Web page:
I remember when you did that cruise. I'm glad you and Mrs Jim liked Tassie. I grew up there, and even though I don't want to live there now, I still love the place. However, the photo was taken in Victoria, when I was down there over xmas. (My goodness, xmas seems a long time ago now, doesn't it – before the virus?)

  4. That memorable line has been part of my blog design for years ... resting under the photo of my beloved family.

    1. it's so very deservedly memorable. I think it hit home for many, many of us when we first encountered it. A challenge, but not an aggressive one. Rather, one feels the force and rightness of what she suggests, like a revelation.

  5. Perfect choice of poet, Rosemary. Mary Oliver is indeed a treasure. I no longer see the rest of my life, aside from writing. I am far from the only one who is trying to survive with a spouse with dementia. I feel selfish for feeling trapped, andperhaps I’d have an easier time with it if the marriage had been good. Sorry for the rant. Time to read some Mary Oliver!

    1. If anyone can make you feel better for a little while, she can! Don't apologise. That wasn't a rant, but a needful expression of feelings that needed release – expressed truthfully and reasonably, moreover. Even when marriages have been good, that particular situation can be very hard. I've seen it. I suppose you have researched what support services may be available to take some of the strain off you? I know from personal experience that in this situation it is very important that you keep up your writing, and your connection to the online poetic community – which you are doing, so that's good. I hope Mary and your own poetry keep sustaining you.

  6. That was just the perfect article and poem to read on this gorgeous May morning after reading a round-up of the latest stupidity inflicted upon us by the idiot-in-chief. It seems in these times the beautiful and horrible are going to be bumping up against each other quite often.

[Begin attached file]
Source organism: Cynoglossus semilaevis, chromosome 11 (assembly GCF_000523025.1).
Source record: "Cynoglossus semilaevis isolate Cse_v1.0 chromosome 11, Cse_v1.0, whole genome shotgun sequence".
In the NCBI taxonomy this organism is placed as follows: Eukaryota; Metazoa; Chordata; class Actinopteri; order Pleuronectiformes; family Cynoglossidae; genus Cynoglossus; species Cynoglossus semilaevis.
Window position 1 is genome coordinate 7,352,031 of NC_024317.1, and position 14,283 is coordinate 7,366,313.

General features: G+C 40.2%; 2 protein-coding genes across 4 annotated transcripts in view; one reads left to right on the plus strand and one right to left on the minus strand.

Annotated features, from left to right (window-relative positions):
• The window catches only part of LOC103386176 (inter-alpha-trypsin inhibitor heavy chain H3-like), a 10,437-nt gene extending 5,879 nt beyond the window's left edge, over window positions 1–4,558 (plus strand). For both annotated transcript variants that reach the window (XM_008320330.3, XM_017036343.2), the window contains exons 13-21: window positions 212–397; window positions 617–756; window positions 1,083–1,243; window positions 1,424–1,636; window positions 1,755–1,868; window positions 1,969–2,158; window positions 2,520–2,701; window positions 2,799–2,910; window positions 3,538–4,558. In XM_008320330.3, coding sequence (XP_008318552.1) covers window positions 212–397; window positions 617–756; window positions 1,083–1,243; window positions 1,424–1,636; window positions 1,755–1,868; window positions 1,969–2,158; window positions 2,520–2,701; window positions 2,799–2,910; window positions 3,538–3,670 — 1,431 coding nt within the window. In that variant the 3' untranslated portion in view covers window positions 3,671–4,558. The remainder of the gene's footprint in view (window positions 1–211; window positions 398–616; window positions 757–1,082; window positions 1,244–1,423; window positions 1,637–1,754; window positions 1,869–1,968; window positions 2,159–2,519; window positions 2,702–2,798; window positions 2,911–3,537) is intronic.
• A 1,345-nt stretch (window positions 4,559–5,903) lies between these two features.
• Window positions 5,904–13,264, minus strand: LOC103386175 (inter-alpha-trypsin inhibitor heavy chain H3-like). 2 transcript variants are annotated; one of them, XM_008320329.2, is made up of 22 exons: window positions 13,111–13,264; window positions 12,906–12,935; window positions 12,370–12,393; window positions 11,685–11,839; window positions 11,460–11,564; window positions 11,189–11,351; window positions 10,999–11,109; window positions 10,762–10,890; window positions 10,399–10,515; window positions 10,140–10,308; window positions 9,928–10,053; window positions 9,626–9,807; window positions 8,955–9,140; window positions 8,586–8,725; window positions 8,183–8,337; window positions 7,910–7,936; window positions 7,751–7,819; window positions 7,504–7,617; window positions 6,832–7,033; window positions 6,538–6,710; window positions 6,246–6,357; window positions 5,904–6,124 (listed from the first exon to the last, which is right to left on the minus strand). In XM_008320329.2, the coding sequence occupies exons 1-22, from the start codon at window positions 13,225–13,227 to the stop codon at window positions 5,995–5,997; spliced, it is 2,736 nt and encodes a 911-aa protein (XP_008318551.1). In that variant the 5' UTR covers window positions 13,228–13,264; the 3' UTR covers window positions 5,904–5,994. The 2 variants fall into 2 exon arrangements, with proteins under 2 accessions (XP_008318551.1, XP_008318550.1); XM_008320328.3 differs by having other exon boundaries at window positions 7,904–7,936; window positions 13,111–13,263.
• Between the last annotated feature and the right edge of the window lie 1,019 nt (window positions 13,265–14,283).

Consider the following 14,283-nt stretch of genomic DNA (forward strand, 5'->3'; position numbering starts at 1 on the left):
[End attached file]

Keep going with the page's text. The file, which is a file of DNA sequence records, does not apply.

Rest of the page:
1. Happy to have provided a bit of the beautiful for you today!

    2. LOL, I ended up ordering a big fat book of her poetry from my local bookshop. I've been meaning to get it for some time now, but decided it would be a lovely Beltane gift to myself :D

  7. Thank you for bringing us to Mary Oliver's gentle and wise perspective on life, Rosemary. She's one of my favorite poets. I love her quote "Sometimes I need only to stand where I am to be blessed." All too seldom we fail to count blessings!

    1. That is indeed a wonderful quote. And an important reminder.

  8. Thank you so much for featuring Mary Oliver this week, Rosemary!💘 Her gentle verse is exactly what I needed to read. Especially love; "to the moth and the wren, to the sleepy dug-up clam, telling them all, over and over, how it is that we live forever."💘

    1. I thought it was what we all need to read just now. So glad I was right!

  9. Weirdly, or perhaps not weirdly at all, I've been rereading Mary Oliver. Like you say, the time feels right for her work--we need hope with reality in it, and no one is better than her when it comes to that.